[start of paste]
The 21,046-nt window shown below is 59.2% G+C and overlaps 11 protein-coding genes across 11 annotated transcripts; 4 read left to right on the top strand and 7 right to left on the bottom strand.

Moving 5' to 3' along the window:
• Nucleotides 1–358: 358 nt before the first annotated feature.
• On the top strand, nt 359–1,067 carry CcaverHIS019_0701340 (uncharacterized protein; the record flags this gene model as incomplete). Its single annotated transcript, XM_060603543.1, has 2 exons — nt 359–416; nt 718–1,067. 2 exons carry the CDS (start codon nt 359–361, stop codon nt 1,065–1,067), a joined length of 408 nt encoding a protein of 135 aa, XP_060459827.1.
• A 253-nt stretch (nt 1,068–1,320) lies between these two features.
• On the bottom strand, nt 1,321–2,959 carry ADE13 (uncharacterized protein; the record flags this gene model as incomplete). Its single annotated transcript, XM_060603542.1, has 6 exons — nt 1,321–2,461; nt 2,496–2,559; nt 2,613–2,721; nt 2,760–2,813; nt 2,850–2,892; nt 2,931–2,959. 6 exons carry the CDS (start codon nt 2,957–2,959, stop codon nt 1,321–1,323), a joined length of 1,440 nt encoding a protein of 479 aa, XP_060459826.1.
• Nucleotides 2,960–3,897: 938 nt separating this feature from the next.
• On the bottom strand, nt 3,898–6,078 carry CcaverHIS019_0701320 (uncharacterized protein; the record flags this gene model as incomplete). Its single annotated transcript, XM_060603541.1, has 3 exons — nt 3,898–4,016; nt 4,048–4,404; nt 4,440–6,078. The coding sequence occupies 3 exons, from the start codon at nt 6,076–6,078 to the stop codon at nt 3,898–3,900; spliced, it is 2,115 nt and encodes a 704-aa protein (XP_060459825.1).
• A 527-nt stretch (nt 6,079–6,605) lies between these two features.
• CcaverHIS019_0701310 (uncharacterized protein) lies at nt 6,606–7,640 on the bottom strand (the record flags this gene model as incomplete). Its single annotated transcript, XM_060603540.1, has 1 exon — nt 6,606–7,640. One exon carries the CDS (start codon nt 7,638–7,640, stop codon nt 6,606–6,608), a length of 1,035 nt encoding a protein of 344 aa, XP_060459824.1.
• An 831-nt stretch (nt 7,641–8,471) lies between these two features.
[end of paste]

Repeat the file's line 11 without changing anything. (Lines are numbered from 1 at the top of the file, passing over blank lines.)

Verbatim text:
• An 831-nt stretch (nt 7,641–8,471) lies between these two features.